What might be the cause of this secular trend seen in so many countries? Various socioeconomic factors have been associated with the disappearance of trachoma, but studies have had difficulty establishing causality for any of them (16–18). In particular, facial hygiene and fly density are both believed to be related to trachoma activity (19–21). Several studies have associated dirty faces with active trachoma (22,23), but a trial involving intensive face-washing produced a modest (and statistically insignificant) decrease in clinically active trachoma at 1 year (21). The face fly (Musca sorbens) has been implicated as a vector of trachoma (24,25). A recent study in the Gambia found that regular insecticide spraying in villages did reduce active trachoma (25); however, future controlled studies are necessary to determine the sustainability of this promising measure.
What role have antimicrobial agents played in the disappearance of trachoma? In a person, ocular chlamydial infection can be successfully treated with a single dose of azithromycin (26,27). At the community level, controlled trials in Tanzania, Gambia, and Egypt have shown that a single course of azithromycin can markedly reduce ocular chlamydial infection, even 1 year later (28). Our findings in this study support the hypothesis that the rising use of antimicrobial drugs in the community for indications other than trachoma may contribute to the disappearance of this disease.
Several of the principal antimicrobial drugs used in Nepal for systemic infectious diseases have antichlamydial action. National treatment guidelines for childhood pneumonia recommend co-trimoxazole (a combined preparation of sulfonamide and trimethoprim) as the treatment of choice, followed by amoxicillin or oral chloramphenicol as second-line therapy (29). Other childhood infectious diseases are treated according to the adapted WHO Integrated Management of Childhood Illness (30). WHO recommends chloroquine as the first-line therapy for malaria in Nepal, and sulfadoxine-pyrimethamine for chloroquine-resistant cases (31). The latter drug has antichlamydial activity through its sulfonamide component, sulfadoxine.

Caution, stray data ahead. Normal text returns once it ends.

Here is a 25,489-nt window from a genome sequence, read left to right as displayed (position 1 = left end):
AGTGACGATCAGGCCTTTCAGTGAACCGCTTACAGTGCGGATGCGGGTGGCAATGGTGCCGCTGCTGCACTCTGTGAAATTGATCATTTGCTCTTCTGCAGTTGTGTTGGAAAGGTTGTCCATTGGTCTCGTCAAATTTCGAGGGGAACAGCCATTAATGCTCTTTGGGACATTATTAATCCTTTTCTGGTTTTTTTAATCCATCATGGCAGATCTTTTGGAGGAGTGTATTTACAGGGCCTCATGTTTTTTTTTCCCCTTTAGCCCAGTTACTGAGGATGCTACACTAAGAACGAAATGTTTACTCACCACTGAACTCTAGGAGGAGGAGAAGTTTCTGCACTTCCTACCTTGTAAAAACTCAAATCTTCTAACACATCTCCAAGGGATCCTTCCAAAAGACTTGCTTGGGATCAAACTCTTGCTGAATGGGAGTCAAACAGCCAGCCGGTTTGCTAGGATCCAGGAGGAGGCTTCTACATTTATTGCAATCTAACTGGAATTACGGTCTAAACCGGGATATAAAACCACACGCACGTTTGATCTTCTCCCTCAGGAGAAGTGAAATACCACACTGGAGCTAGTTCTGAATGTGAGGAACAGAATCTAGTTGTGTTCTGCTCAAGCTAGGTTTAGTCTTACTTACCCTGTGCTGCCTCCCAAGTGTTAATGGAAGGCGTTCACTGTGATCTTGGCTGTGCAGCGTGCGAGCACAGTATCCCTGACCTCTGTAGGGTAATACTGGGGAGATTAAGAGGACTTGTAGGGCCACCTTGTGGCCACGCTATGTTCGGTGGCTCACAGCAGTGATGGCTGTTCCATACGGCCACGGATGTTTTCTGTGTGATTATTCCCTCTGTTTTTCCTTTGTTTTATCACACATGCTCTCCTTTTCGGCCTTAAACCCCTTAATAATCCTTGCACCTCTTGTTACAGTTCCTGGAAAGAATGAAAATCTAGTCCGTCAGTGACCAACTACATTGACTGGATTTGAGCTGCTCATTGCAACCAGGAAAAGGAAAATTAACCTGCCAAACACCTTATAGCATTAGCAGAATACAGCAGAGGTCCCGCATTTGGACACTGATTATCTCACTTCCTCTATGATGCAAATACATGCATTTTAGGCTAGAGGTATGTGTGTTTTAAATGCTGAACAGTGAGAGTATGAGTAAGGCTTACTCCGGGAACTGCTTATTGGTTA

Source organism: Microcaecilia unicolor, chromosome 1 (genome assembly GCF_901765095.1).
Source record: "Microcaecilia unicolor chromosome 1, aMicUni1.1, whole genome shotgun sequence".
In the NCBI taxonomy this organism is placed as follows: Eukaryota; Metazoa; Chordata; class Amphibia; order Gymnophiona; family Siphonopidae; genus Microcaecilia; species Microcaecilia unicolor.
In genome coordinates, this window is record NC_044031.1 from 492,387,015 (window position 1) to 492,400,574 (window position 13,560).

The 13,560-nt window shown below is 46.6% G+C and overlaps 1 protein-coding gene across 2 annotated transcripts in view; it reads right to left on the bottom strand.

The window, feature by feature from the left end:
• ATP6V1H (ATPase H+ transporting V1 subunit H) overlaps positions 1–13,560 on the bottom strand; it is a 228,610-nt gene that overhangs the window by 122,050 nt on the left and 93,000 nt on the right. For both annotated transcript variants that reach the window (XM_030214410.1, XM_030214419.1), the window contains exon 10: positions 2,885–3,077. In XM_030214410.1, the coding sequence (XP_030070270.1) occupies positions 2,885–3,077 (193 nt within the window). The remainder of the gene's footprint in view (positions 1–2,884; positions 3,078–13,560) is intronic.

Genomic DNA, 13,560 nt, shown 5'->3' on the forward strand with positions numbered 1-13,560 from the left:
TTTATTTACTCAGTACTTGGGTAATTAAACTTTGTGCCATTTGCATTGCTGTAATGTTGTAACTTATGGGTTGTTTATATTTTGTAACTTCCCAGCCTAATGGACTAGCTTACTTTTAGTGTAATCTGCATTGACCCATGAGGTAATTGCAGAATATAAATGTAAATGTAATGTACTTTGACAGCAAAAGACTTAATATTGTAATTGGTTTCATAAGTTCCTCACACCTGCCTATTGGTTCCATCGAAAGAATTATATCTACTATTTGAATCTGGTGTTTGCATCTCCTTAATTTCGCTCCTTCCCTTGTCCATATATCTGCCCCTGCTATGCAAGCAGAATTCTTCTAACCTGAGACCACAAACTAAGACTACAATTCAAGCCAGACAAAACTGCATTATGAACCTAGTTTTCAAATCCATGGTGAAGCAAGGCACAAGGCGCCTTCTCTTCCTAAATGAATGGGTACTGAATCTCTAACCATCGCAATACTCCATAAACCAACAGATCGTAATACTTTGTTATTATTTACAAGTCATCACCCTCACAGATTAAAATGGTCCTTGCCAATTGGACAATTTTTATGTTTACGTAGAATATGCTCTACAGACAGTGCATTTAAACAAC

Why trachoma is disappearing should be investigated before it is gone, so that this knowledge can be applied to other diseases. If infection in a region is already in decline, the effect attributed to a trachoma control program may be exaggerated, and the program’s success may not be duplicated in less fortunate areas. Conversely, beneficial factors could be introduced in areas where a downward secular trend does not already exist. Much discussion has taken place about the dangers associated with the indiscriminate use of antimicrobial drugs. These problems should be balanced against the benefits. The widespread use of antimicrobial drugs in developing countries for indications other than trachoma may play a role in eradicating one of the world’s leading causes of preventable blindness.
Dr. Chidambaram is a postdoctoral research fellow in ophthalmic epidemiology at the F. I. Proctor Foundation, University of California, San Francisco. Her research interests include trachoma and the epidemiology of corneal and external eye diseases.
We especially thank Stephanie Costanza for her administrative and editorial support.
This project was carried out through the generous support of Geta Eye Hospital, Helen Keller International, Nepal Netra Jyoti Sangh (Nepal National Society for Comprehensive Eye Care), the Edna McConnell Clark Foundation, Research to Prevent Blindness, the National Institute of Allergy and Infectious Diseases (Grant R21 AI055752), and the South Asia Research Fund.
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Table of Contents – Volume 10, Number 11—November 2004
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Please use the form below to submit correspondence to the authors or contact them at the following address:
Thomas Lietman, Director , WHO Collaborating Center for the Prevention of Blindness, F.I. Proctor Foundation, 95 Kirkham St., Room 307, University of California San Francisco, San Francisco, CA 94143-0944 USA; fax: 415-476-0527